MAY 28, 2017 Care2 Causes
Indonesian officials have recently arrested — and publicly caned — two men in Aceh for having a sexual relationship, in addition to arresting over a hundred men in Jakarta after a raid on a sauna. But why are Indonesian officials targeting the LGBT community?
Recently Care2 reported on a vigilante group’s raid on two unarmed men. The individuals, who were held until officials arrived and took them into custody, were subsequently charged for engaging in a sexual relationship and sentenced to a public flogging.
On May 23, the men were caned 83 times in a public space. The original sentence specified 85 strokes of the cane, but — in an apparent attempt at leniency — the punishment was reduced by two strokes because the men had been detained for two months.
The BBC reports that the men, wearing white gowns, were led onto a stage erected outside of a local mosque. They were then flogged by a team of hooded men.
Amnesty International has called the act a “flagrant violation” of human rights standards, with a statement from Josef Benedict, Deputy Director for Southeast Asia and the Pacific, stating:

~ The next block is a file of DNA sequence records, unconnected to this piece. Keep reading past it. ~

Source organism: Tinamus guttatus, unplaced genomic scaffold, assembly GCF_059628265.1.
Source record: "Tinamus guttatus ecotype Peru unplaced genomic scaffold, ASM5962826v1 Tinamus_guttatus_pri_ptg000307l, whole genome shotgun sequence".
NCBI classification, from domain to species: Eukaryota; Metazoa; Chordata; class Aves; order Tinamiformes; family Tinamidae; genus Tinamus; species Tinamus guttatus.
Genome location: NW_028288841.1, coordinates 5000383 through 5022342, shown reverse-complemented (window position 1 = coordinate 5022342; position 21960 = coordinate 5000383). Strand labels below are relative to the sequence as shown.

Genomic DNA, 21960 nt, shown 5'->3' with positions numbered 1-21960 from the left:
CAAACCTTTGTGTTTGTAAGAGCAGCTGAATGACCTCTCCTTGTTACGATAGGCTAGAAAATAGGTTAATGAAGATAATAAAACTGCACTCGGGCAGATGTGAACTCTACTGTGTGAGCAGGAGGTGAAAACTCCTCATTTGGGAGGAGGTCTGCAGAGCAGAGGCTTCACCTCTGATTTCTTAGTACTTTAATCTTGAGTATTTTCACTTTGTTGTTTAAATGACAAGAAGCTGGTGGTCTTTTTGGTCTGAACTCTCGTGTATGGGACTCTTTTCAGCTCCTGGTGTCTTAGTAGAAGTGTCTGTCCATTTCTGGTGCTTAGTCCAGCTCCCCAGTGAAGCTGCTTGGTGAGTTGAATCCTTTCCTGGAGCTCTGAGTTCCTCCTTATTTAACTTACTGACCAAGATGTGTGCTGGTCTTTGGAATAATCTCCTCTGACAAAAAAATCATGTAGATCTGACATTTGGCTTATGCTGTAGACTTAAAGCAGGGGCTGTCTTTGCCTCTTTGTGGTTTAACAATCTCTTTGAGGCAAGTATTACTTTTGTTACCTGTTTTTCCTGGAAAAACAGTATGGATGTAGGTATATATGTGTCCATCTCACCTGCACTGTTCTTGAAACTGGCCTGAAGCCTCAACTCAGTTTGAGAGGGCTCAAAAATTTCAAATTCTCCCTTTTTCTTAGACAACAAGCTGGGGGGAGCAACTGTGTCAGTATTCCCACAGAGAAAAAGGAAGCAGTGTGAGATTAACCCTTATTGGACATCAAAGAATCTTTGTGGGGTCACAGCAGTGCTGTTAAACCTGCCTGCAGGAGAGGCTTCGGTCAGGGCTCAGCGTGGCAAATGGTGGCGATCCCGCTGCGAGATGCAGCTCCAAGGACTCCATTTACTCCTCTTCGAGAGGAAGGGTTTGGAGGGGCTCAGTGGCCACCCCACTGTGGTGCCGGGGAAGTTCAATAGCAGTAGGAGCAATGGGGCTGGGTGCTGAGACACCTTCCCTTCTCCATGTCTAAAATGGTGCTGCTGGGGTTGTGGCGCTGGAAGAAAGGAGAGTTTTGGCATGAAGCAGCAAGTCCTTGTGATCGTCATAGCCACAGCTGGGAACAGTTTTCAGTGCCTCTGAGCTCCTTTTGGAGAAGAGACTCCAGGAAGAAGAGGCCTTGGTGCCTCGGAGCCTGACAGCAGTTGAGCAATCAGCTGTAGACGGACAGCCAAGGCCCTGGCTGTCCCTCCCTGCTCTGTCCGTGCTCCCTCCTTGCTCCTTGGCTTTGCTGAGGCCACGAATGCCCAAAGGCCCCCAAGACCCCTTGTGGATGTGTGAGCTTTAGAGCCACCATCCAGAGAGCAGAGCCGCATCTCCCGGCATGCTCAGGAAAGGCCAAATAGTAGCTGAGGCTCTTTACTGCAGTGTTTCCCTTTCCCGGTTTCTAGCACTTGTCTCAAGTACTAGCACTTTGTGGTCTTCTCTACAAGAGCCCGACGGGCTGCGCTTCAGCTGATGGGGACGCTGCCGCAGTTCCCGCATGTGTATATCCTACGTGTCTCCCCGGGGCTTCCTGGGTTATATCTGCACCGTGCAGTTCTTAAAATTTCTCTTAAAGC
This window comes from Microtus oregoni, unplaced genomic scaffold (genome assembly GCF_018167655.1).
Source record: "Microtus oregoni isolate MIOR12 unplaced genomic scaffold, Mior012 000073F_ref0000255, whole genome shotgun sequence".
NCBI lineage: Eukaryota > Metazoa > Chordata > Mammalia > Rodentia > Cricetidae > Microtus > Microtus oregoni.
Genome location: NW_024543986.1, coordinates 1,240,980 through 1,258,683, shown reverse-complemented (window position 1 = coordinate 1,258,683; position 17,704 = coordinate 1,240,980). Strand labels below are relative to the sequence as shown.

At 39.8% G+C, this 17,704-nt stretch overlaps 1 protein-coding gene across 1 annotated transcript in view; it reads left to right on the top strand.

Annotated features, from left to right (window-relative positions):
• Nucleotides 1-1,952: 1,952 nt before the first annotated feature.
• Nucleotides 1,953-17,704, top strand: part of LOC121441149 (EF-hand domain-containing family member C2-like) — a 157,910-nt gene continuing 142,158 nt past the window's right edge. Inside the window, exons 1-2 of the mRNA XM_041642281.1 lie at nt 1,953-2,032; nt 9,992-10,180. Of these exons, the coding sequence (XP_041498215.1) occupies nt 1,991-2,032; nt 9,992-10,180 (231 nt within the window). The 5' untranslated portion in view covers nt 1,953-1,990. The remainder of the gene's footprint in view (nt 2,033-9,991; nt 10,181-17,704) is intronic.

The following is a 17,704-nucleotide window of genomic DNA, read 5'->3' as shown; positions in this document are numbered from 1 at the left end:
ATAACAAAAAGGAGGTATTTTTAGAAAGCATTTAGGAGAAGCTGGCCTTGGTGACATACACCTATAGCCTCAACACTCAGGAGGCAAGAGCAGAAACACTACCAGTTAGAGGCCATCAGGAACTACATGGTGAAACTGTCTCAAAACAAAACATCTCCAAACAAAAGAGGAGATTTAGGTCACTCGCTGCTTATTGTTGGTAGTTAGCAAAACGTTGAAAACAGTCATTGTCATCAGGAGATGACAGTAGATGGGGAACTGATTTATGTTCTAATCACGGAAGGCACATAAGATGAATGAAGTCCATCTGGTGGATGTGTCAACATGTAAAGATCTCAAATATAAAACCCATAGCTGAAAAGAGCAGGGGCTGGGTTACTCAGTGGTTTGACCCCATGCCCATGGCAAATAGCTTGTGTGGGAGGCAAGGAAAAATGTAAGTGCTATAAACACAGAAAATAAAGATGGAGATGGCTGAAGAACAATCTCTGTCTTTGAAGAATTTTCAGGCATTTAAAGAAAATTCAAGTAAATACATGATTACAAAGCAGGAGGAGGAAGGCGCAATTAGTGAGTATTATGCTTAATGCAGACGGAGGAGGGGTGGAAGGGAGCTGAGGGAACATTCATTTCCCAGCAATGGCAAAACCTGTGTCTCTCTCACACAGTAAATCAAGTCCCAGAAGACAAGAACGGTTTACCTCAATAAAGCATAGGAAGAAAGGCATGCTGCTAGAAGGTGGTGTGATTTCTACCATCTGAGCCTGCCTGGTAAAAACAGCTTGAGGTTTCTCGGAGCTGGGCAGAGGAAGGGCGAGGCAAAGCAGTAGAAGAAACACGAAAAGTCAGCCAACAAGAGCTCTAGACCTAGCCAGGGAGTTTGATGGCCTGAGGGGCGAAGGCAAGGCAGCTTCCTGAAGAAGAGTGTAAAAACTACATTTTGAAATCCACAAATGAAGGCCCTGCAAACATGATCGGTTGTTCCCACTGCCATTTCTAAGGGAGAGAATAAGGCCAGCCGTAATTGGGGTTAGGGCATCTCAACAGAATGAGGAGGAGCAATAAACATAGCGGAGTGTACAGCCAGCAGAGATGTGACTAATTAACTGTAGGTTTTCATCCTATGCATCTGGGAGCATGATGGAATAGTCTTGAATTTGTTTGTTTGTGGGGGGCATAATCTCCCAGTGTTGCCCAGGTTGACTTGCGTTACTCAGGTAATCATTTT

This sickening spectacle, carried out in front of more than a thousand jeering spectators, is an act of utmost cruelty. These two men had their privacy forcefully invaded when they were ambushed inside their own home, and their ‘punishment’ today was designed to humiliate as well as physically injure them.
The authorities in Aceh and Indonesia must immediately repeal the law which imposes these punishments, which constitute cruel, inhuman and degrading treatment and may amount to torture. […] The international community must put pressure on Indonesia to create a safer environment for the LGBTI community before the situation deteriorates further. Nobody should be punished for consensual sex.
Aceh’s spiral into strident Sharia rule has been well-documented, but there are signs that conditions are worsening in many other parts of Indonesia, too.
Just this past week, reports emerged that 141 men were arrested at what police described as a “gay party” inside a sauna building in Jakarta. The exact nature of the gathering hasn’t been established, but the men were detained for violating Indonesia’s anti-pornography laws.
Private consensual homosexual acts are not illegal in Indonesia, but social taboo keeps most LGBT people closeted for their own protection. These recent arrests show the troubling breadth of the country’s anti-pornography laws and serve as a testament to the government’s broad powers to detain and regulate.